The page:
• Lowers the family income level at which a student automatically receives the maximum Pell Grant award from the current $32,000 down to $23,000.
  • Raises the minimum eligibility level from five percent to 10 percent of the maximum Pell Grant award. In the past, students who qualified for a minimum Pell Grant award were eligible to receive five percent of the maximum award (i.e. five percent of $5,550 or $277). Recent law changed the formula so that all students who are eligible to receive between five percent and 10 percent of the maximum award automatically receive the minimum award of 10 percent (or $550). The conference agreement eliminates that bump, so only students who are eligible to receive at least 10 percent of the maximum award will receive a Pell Grant.
  • Amends requirements related to the ability to benefit so that students without a high school degree or GED are only eligible for a Pell Grant if they have completed secondary school in a home-setting. Students enrolled prior to July 1, 2012, remain eligible for aid.
  • Suspends for two years the federal government's practice of paying the interest on subsidized loans during a six-month grace period after a student stops attending school.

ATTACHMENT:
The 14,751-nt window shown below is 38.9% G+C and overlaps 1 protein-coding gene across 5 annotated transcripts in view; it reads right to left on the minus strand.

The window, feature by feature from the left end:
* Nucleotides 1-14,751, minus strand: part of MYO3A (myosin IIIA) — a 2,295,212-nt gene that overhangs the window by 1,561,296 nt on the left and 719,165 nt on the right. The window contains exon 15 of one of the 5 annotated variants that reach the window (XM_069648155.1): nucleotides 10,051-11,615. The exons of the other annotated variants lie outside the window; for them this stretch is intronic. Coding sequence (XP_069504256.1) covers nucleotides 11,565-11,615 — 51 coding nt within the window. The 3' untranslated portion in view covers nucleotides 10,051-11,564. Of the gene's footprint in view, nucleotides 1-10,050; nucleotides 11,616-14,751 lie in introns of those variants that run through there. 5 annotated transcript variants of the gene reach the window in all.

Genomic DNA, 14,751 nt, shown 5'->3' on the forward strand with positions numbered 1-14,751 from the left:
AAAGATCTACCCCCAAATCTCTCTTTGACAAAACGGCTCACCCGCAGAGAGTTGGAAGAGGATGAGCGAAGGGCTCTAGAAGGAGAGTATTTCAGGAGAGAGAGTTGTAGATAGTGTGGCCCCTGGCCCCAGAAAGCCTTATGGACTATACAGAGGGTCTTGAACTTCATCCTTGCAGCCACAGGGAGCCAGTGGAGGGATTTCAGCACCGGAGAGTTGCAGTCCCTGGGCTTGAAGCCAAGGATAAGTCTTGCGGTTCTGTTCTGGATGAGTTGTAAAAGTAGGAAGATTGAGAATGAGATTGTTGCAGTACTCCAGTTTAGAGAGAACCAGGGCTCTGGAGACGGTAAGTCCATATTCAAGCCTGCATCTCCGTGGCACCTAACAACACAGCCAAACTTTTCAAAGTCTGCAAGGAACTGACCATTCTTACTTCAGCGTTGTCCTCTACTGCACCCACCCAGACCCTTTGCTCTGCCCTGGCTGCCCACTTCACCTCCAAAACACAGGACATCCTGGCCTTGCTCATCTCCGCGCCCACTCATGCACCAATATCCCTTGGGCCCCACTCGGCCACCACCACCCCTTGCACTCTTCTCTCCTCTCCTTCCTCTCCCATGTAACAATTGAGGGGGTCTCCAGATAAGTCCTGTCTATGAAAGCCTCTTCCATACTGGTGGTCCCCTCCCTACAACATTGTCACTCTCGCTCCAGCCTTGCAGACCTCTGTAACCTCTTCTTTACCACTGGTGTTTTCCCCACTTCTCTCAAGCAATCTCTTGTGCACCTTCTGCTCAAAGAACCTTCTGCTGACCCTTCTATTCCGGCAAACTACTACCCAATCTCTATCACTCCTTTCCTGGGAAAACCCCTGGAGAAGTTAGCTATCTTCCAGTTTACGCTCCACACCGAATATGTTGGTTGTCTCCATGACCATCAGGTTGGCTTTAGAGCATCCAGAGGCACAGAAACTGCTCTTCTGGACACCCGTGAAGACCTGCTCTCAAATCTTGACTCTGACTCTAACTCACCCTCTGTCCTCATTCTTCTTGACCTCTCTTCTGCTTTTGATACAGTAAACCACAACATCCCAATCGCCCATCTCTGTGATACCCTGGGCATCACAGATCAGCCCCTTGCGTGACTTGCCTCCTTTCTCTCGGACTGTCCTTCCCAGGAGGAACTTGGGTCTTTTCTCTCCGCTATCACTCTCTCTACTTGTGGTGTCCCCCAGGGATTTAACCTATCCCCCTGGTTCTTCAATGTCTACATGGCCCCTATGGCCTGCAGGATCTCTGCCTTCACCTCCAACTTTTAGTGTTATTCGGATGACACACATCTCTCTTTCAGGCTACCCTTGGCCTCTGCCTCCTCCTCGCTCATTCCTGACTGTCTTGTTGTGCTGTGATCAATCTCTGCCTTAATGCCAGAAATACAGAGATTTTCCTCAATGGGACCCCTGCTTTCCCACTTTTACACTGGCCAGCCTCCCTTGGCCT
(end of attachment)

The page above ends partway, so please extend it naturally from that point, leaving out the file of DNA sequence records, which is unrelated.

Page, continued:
In addition, the conference agreement:

Eliminates the Javits Fellowship program, merging it into the GAANN program; and

Changes the index rate for special allowance payments on outstanding loans held by student loan lenders from the Commercial Paper (CP) Rate to the London Interbank Offered Rate (LIBOR) index. Currently, lenders (who still hold loans originated under the Federal Family Education Loan program) earn a market rate based on a statutorily set formula pegged to the CP rate. However, the LIBOR index is the global market index upon which the majority of student loans are financed.